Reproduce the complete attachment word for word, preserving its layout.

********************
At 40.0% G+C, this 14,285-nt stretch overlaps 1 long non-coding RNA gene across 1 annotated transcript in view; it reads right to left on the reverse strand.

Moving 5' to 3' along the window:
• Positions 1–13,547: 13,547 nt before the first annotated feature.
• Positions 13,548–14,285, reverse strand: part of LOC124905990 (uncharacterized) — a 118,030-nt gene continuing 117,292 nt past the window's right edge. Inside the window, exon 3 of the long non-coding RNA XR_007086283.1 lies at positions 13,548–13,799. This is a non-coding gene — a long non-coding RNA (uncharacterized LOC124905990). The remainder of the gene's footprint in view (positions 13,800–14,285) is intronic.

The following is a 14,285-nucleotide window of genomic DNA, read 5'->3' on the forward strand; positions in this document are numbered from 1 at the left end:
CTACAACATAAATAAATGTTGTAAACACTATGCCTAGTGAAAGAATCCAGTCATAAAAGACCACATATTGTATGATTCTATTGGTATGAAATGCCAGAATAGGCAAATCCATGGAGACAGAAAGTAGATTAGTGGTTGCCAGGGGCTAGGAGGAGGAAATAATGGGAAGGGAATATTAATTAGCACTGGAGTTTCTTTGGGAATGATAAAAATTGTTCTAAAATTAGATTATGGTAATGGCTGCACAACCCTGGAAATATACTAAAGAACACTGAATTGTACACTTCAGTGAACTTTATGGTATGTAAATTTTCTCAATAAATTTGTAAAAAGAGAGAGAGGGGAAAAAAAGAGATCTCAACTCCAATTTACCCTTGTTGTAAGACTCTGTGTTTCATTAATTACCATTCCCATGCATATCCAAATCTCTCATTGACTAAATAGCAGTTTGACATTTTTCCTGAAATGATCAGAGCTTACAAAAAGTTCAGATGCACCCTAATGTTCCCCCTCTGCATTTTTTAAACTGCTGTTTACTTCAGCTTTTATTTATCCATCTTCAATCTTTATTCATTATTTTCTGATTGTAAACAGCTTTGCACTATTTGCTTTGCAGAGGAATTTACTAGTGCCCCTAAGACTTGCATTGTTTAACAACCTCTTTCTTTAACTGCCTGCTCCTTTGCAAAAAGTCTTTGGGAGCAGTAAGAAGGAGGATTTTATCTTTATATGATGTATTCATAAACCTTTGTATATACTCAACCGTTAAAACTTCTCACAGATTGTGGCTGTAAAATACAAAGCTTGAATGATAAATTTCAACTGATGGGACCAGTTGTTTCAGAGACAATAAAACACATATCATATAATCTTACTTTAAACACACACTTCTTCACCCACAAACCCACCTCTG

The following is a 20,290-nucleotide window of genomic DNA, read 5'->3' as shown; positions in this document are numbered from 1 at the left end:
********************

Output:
At 40.0% G+C, this 14,285-nt stretch overlaps 1 long non-coding RNA gene across 1 annotated transcript in view; it reads right to left on the reverse strand.

Moving 5' to 3' along the window:
• Positions 1–13,547: 13,547 nt before the first annotated feature.
• Positions 13,548–14,285, reverse strand: part of LOC124905990 (uncharacterized) — a 118,030-nt gene continuing 117,292 nt past the window's right edge. Inside the window, exon 3 of the long non-coding RNA XR_007086283.1 lies at positions 13,548–13,799. This is a non-coding gene — a long non-coding RNA (uncharacterized LOC124905990). The remainder of the gene's footprint in view (positions 13,800–14,285) is intronic.

The following is a 14,285-nucleotide window of genomic DNA, read 5'->3' on the forward strand; positions in this document are numbered from 1 at the left end:
CTACAACATAAATAAATGTTGTAAACACTATGCCTAGTGAAAGAATCCAGTCATAAAAGACCACATATTGTATGATTCTATTGGTATGAAATGCCAGAATAGGCAAATCCATGGAGACAGAAAGTAGATTAGTGGTTGCCAGGGGCTAGGAGGAGGAAATAATGGGAAGGGAATATTAATTAGCACTGGAGTTTCTTTGGGAATGATAAAAATTGTTCTAAAATTAGATTATGGTAATGGCTGCACAACCCTGGAAATATACTAAAGAACACTGAATTGTACACTTCAGTGAACTTTATGGTATGTAAATTTTCTCAATAAATTTGTAAAAAGAGAGAGAGGGGAAAAAAAGAGATCTCAACTCCAATTTACCCTTGTTGTAAGACTCTGTGTTTCATTAATTACCATTCCCATGCATATCCAAATCTCTCATTGACTAAATAGCAGTTTGACATTTTTCCTGAAATGATCAGAGCTTACAAAAAGTTCAGATGCACCCTAATGTTCCCCCTCTGCATTTTTTAAACTGCTGTTTACTTCAGCTTTTATTTATCCATCTTCAATCTTTATTCATTATTTTCTGATTGTAAACAGCTTTGCACTATTTGCTTTGCAGAGGAATTTACTAGTGCCCCTAAGACTTGCATTGTTTAACAACCTCTTTCTTTAACTGCCTGCTCCTTTGCAAAAAGTCTTTGGGAGCAGTAAGAAGGAGGATTTTATCTTTATATGATGTATTCATAAACCTTTGTATATACTCAACCGTTAAAACTTCTCACAGATTGTGGCTGTAAAATACAAAGCTTGAATGATAAATTTCAACTGATGGGACCAGTTGTTTCAGAGACAATAAAACACATATCATATAATCTTACTTTAAACACACACTTCTTCACCCACAAACCCACCTCTG

The following is a 20,290-nucleotide window of genomic DNA, read 5'->3' as shown; positions in this document are numbered from 1 at the left end: